Met Office can’t predict tomorrow’s weather but can predict it in 10 years’ time?

! This post hasn't been updated in over a year. A lot can change in a year including my opinion and the amount of naughty words I use. There's a good chance that there's something in what's written below that someone will find objectionable. That's fine, if I tried to please everybody all of the time then I'd be a Lib Dem (remember them?) and I'm certainly not one of those. The point is, I'm not the kind of person to try and alter history in case I said something in the past that someone can use against me in the future but just remember that the person I was then isn't the person I am now nor the person I'll be in a year's time.

The British government’s Science and Technology Committee yesterday said that the Met Office needs to spend lots of money on new supercomputers to enable them to more accurately predict the weather 5 days in advance.

Met Office DartboardDespite being one of the top three weather prediction services in the world, the Met Office struggles to predict tomorrow’s weather.  Only a couple of weeks ago they predicted several inches of snow overnight and we got nothing at all.  The other day they predicted no snow at all and we had snow.  How often have you watched the weather forecast, gone on a day trip and been caught in a deluge despite the Met Office predicting a glorious day?

People have very little faith in the Met Office’s ability to predict the weather and rightly so.  The media are slowly turning away from the Met Office because of their poor track record and turning to alternative providers.  According to Chaos Theory it should be possible to predict the weather from any event – a butterfly flapping its wings in China can cause a hurricane on the other side of the world, it’s all cause and effect.  The computing power required to calculate an accurate weather prediction based on the small amount of data available is phenomenal though and it’s never going to be possible to get a completely accurate forecast.

With enough technology and accurate data, it would be possible for the Met Office to produce weather forecasts with an acceptable margin of error.  But the technology doesn’t exist yet, the data isn’t accurate enough and the costs involved in developing the technology required would be prohibitive.

All of this raises an important point: the Met Office, by its own admission, can’t predict the weather 5 days in advance but they are one of the primary sources of data for the British government’s global warming tax scams.  It’s hard to believe that the British government would employ fund managers to manage UK Plc’s investments if they had a track record of losing more money than they made or economists at the Treasury who’ve consistently been unable to budget more than a week in advance so why do they employ the Met Office, who can’t predict tomorrow’s weather with more than 70% accuracy, to tell them what the weather is going to be like in 10 years’ time?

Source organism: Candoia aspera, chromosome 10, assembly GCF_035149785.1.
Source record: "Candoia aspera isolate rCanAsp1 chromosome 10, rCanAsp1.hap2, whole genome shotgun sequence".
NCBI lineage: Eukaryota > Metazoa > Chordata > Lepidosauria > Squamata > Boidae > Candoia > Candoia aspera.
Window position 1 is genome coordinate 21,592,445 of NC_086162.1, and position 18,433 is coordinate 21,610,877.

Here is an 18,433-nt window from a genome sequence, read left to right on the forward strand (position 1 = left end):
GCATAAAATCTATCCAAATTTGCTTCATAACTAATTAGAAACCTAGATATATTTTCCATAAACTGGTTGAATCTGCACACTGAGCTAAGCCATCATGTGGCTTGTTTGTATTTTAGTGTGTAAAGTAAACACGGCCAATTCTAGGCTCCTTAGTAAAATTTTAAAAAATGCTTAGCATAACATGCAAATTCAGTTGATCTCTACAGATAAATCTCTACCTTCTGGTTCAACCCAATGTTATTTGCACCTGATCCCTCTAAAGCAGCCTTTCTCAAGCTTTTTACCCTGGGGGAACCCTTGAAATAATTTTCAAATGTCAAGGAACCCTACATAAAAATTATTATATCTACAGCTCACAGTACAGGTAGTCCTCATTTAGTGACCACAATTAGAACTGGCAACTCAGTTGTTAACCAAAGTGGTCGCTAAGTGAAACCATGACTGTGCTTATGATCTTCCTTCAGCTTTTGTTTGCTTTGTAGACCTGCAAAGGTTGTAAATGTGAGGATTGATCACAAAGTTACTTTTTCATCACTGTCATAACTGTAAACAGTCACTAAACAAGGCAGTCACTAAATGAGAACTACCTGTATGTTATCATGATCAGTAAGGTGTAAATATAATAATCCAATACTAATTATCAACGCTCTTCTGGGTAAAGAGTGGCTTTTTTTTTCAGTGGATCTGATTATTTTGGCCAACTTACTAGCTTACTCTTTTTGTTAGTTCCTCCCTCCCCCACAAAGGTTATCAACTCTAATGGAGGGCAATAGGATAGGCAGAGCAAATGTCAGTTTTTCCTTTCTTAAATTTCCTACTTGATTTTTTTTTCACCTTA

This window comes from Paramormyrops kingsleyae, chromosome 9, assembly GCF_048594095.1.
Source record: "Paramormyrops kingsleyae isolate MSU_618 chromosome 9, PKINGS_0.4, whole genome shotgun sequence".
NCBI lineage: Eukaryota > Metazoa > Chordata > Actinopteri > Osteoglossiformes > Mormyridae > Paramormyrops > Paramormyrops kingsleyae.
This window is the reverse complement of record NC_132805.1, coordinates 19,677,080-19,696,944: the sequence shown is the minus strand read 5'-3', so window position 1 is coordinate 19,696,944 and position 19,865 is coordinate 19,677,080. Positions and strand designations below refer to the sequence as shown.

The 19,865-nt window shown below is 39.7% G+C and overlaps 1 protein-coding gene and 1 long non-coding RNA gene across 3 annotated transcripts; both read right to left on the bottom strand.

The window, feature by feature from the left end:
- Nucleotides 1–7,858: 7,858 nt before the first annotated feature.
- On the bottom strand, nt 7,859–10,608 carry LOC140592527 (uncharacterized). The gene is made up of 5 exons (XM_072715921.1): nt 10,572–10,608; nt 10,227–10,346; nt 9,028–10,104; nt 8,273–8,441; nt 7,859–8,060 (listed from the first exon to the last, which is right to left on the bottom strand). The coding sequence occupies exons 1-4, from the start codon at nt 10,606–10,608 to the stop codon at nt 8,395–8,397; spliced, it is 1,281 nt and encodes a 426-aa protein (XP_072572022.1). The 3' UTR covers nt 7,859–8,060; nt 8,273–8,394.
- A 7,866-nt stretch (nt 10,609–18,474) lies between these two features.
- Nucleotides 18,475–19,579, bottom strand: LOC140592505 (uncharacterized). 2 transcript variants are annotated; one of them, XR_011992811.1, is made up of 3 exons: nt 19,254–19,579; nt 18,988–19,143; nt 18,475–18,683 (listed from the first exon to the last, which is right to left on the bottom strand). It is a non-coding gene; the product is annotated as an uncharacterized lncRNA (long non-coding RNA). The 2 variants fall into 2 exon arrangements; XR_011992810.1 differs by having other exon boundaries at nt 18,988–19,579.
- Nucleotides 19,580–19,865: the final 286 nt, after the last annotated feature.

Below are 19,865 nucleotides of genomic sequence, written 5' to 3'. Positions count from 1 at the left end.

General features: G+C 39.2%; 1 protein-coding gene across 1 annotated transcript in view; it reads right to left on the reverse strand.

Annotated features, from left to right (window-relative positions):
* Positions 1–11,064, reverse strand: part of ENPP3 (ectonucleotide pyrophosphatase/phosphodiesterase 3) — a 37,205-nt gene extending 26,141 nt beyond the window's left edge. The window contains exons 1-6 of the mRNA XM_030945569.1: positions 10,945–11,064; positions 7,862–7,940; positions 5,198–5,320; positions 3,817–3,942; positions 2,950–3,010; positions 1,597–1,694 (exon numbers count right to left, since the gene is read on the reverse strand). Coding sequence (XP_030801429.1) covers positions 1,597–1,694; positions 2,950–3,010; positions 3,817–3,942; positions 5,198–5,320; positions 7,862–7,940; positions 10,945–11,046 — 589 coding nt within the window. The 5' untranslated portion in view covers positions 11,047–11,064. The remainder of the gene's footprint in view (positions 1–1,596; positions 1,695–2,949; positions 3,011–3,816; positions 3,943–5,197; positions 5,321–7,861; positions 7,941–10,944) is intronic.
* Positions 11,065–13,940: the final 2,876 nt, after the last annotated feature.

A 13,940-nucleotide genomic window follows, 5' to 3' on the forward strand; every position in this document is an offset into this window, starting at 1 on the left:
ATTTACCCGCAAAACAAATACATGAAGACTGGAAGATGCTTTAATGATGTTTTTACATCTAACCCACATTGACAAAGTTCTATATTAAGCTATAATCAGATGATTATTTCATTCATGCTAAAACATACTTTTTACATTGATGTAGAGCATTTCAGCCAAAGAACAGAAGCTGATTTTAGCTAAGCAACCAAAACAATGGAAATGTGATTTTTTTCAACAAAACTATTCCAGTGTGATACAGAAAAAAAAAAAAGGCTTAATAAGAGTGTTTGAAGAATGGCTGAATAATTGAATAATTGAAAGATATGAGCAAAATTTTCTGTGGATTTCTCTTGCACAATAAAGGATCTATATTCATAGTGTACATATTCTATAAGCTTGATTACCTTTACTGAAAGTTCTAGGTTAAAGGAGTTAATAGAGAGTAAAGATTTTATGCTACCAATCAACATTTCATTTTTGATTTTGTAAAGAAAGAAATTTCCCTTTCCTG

1. axel (1214 comments) says:

    Scottish Independence: David Cameron was up here and did a good job, of saying ‘Hmmmmmmmmmmm, we need to think about this and work out the best options’ Well done, you did’nt balls it up

    David Millipede, in Cardiff, ‘Its bad, horrid and wicked what you are doing, stop it, stop it’ Ooooops, the worst thing to do with us porridge wogs, is to tell us what to do, in a stern condescending tone, especially from a wanker english politician, who has little or no effect on our lives.

    A lot of us up here, want independence but most have yet to be convinced, either way, the independence faction have just received a massive influx from the people who now want to stick it to Milliband, for no other reason than he told them not to.

    If he had said, vote for independence, its great, the aforementioned faction, would shift to Pro Union

  2. DH (1 comments) says:

    It makes perfect scientific sense that it is far easier to predict the weather ten years into the future than in one days time. The weather is a system that is required to be modeled using statistical mechanics which allow long term predictions to be made but isn’t powerful enough (yet) to give a day accurate prediction.

    I shall use the example of particles in motion in a box to illustrate my point.

    Imagine the case, we have a box full of gas as illustrated here

    Now if it were to be asked, where is particle a going to be in relation to some other particle b, at a specific time t? This would obviously be an impossibly complex thing to work out with all the interactions going on. However given enough data, and over enough time model the system’s behavior as a whole.

    This is a far simpler case but illustrates the principles behind how the weather is modeled. Now could the MET office tell you what the weather will be like in Preston, Lancashire in 10 years time? No. They aren’t claiming to either. They can give an indication of how the ‘box’ will be in ten years time, as opposed to one of the ‘particles’, and from this give a read on what the state of the weather will be like in the country.

  3. Paul Perrin (2 comments) says:

    The Met office cannot predict 10 years nor 15….

    They didn’t predict the 15 years of ‘no statistically significant change to global temperatures’.–Cycle-25-need-worry-NASA-scientists-right-Thames-freezing-again.html

    Interestingly they did go on to attacked that article:

    But if you read it closely they don’t actually deny that there has been no change in 15 years – they just claim that it is ‘misleading’ to consider a period so short as 15 years(!). How long do they want?!?! Maybe just till they have filled their boots with our money and are receiving their gold plated pensions…

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